Social media posts that tease “IYKYK” are wink-wink references to insider information — the acronym stands for If You Know You Know.
Wilmington foodies are using the hashtag to refer to Nick’s Pizza, a pop-up started by Nick Vouras.
The business has no brick-and-mortar restaurant, business phone or website.
So, if you want to sample Vouras’s praise-worthy pizzas, you need to know when he’s selling them, how to order them and where to pick them up.
This is where IYKYK comes in: Vouras posts the week’s specials and the main menu on his Facebook and Instagram pages.
Just type @Nickspizza302 in your browser. Message or text him your order. (His number is on his social media posts.)
A note on his Facebook pages says his pizzas will be available this month on March 9, 14 and 30 at Mulrooney’s Tavern in Wilmington. Normal service will resume at the end of the month, the post says.
Starting at the end of the month, pizzas will be available at on Nick’s normal schedule: Thursdays at Mulrooney’s and Friday (11 a.m.-6 p.m.), Saturday (10 a.m.-1 p.m.) and Sunday (10- a.m. to 1 p.m.) at Kozy Korner in Wilmington’s Little Italy
And there’s good reason for that Kozy Korner connection.
“I was born there,” he quipped.
In reality, Vouras was born in Wilmington, but his family has owned Kozy Korner since 1922.
The original building stood at Delaware Avenue and Washington Street but was demolished in 1984 to make way for a hotel.
In 1992, the restaurant reopened at Ninth and Union streets.
John Vouras, Nick’s father, now operates the restaurant, and Nick started helping at age 12.
As a teen, Vouras didn’t realize how much he would miss his hometown until he went to California State at Northridge, a Los Angeles neighborhood.
“I missed the food from back home,” he recalled.
Specifically, he missed pizza, which is available on seemingly every corner in Delaware’s largest city.
The homesick student started watching online videos to learn how to make pizza, and when he decided to return to Wilmington, he got a job in a pizza restaurant to learn more about it.
The right stuff
Lacking a pizza oven, Vouras used Kozy Korner’s regular oven for his experiments. The most successful was the Detroit-style pizza, which suited the commercial equipment.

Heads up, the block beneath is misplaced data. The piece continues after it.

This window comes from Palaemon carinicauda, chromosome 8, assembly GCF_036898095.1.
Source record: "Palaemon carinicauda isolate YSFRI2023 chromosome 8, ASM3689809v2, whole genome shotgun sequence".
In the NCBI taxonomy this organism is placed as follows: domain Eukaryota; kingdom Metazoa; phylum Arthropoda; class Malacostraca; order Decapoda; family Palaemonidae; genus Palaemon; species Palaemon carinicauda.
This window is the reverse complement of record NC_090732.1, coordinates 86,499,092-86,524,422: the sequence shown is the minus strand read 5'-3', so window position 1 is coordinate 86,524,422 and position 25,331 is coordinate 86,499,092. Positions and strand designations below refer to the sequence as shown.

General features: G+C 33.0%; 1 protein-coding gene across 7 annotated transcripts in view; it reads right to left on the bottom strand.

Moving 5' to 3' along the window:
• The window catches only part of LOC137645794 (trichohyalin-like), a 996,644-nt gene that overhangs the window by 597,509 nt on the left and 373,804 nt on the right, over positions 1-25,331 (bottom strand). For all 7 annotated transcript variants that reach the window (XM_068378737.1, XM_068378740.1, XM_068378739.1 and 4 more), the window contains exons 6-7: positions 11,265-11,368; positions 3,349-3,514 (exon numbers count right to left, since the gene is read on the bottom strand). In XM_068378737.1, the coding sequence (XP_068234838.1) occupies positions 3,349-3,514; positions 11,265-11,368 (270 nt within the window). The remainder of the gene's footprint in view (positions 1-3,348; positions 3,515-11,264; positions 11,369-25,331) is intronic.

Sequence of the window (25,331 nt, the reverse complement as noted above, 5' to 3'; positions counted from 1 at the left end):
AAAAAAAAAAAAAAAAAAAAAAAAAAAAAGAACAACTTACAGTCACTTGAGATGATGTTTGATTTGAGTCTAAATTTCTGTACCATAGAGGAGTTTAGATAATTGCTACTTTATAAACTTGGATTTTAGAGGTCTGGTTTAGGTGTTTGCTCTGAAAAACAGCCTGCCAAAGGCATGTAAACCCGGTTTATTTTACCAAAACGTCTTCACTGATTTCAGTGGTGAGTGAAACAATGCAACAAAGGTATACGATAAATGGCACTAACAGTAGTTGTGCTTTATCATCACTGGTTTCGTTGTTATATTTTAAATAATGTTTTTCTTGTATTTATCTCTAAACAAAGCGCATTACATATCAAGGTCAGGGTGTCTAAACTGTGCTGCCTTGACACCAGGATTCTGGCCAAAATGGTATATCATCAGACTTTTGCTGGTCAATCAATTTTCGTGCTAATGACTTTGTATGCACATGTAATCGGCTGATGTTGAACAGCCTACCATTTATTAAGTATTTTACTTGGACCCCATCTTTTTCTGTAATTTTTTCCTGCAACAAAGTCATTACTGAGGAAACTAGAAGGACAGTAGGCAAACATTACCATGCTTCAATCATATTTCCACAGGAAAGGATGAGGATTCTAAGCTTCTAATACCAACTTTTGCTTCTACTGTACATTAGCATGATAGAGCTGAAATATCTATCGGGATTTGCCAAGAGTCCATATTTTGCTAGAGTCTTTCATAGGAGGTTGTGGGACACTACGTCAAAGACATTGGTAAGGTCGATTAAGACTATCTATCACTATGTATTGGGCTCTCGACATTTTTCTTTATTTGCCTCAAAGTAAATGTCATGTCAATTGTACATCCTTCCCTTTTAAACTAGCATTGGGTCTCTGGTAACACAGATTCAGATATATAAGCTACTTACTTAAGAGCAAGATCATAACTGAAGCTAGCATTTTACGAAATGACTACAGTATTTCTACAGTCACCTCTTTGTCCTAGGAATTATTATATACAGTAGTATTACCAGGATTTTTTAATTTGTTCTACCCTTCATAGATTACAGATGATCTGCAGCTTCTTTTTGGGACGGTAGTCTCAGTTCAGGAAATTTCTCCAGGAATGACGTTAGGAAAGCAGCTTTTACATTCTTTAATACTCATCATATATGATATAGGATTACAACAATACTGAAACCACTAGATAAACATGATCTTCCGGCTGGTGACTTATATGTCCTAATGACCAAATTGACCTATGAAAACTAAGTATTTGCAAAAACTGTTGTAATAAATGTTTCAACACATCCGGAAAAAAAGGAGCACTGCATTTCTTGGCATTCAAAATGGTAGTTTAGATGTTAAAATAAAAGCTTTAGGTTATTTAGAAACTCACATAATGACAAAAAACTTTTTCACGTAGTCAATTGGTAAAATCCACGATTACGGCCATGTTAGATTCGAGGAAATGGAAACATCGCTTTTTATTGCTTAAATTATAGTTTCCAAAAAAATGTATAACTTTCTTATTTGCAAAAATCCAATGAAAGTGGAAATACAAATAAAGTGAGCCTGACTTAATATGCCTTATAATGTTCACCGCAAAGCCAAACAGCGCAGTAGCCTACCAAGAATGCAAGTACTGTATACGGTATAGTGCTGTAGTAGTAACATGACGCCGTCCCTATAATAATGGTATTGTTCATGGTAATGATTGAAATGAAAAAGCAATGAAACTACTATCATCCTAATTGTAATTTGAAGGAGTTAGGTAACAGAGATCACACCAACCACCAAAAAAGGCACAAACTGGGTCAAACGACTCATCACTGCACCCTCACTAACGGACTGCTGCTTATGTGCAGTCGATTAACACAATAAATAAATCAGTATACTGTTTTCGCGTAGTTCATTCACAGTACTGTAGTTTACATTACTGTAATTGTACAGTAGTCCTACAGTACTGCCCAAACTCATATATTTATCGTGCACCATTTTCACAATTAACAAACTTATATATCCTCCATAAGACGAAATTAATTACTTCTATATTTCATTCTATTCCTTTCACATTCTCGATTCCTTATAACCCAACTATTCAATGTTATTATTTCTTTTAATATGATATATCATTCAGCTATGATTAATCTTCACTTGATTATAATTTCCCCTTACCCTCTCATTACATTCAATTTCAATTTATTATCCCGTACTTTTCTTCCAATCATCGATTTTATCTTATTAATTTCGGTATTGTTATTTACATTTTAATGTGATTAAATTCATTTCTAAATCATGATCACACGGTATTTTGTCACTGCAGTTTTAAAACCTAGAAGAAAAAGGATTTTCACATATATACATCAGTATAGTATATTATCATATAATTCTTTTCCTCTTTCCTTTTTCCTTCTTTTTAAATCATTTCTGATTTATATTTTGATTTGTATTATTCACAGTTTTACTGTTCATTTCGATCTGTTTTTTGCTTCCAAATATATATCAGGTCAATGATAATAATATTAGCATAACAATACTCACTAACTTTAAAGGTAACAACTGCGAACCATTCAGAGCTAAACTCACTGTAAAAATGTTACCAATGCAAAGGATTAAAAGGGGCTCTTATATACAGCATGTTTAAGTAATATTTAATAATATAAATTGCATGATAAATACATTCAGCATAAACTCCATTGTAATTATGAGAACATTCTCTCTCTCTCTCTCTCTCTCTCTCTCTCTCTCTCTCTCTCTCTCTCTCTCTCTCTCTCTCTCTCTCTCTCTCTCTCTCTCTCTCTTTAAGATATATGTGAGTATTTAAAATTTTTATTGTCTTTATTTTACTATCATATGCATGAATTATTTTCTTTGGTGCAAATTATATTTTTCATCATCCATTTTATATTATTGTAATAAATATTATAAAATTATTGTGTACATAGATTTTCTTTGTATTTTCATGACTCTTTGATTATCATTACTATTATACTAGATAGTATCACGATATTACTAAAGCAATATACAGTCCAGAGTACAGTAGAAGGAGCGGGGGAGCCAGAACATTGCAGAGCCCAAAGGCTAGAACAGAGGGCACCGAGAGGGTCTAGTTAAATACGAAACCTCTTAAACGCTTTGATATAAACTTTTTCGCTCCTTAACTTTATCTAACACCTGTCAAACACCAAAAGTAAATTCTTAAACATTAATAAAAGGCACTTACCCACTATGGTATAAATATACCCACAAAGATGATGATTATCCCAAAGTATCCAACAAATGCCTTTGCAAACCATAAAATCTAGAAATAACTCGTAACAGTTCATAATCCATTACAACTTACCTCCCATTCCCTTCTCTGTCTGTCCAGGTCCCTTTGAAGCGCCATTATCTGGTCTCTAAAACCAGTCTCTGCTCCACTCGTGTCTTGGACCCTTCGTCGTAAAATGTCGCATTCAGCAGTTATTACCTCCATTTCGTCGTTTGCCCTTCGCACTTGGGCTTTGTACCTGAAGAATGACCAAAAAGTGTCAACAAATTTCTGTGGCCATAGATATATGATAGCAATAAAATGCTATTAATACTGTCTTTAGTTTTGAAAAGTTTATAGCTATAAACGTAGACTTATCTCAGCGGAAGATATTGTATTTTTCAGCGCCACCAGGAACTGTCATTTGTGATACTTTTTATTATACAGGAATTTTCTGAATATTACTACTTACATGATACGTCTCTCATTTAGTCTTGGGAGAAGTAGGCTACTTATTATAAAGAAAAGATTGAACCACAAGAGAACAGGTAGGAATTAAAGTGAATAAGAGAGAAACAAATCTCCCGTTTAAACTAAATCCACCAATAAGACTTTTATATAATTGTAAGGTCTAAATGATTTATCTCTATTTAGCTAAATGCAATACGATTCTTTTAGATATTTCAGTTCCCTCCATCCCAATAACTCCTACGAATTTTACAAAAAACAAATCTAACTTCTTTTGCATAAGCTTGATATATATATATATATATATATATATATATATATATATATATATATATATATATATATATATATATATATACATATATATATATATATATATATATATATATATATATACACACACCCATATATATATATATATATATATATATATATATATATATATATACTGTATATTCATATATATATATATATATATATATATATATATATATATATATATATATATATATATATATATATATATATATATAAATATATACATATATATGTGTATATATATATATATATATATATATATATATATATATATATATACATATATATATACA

It’s an appropriate choice considering the pizza originated in Buddy’s Rendezvous, a former speakeasy that required a password.
Buddy’s 0wners, Gus and Anna Guerra, were inspired by rectangular Sicilian pizza. They used a steel automotive drip pan with high sides to create the right shape and accommodate the thick focaccia-like dough.
The dish was so popular that Buddy’s Rendezvous became Buddy’s Pizza.
The rectangle defines Detroit pizza, but so does the crust, which must be crispy yet chewy. Moreover, the cheese should caramelize against the pan’s sides, creating a lacy effect known as a “frico edge” in pizza parlance.
The standard menu on his Facebook page lists a 10-inch-by-14-inch tomato pie starting at $10 with flavor options and add-ons such as pepperoni and an 8-inch-by-10-inch Detroit-style pizza in red ($12) and white ($13) with add-on toppings. You can also order a 10-inch-by-14-inch focaccio with maldon for $6.
Vouras’s pizzas quickly gained a cadre of underground customers.
“We love it,” said Traci Murphy. “The crust is not soggy, and it’s so light. Plus, the whole experience makes it feel like a treasure hunt.”
He isn’t the only impressed industry insider.
“The best in Delaware,” maintained Chef Reuben Dhanawade, who competed on the Food Network’s “Chopped” series.
Granted, he’s biased.
Dhanawade and Vouras collaborated on a pop-up featuring Indian-inspired fried chicken sandwiches and pizza.
Indeed, Vouras isn’t afraid to think outside the pizza box. His debut flavor for Kozy Korner customers was creamed chipped beef. Interestingly, the first buyer was from Detroit.
Since then, specials have included cheeseburger, chicken gyro, peach and lemon.
Vouras is creative in other respects.
For example, he leads in-home pizza-making parties, and he recently brought pizza to pair with Italian wines for a tasting at Swigg, a wine and spirits store in Independence Mall.
The next step
Now Vouras is determined to conquer the circular pizza, and that task will be easier if all goes as planned and he can lease space with room for a specialized pizza oven.
His first dedicated eatery will be takeout only, an approach that works for him. For now, he’s keeping the potential location a secret. IYKYK.
Vouras is ahead of schedule; he’s 24 and aims to open a pizza restaurant by age 27.
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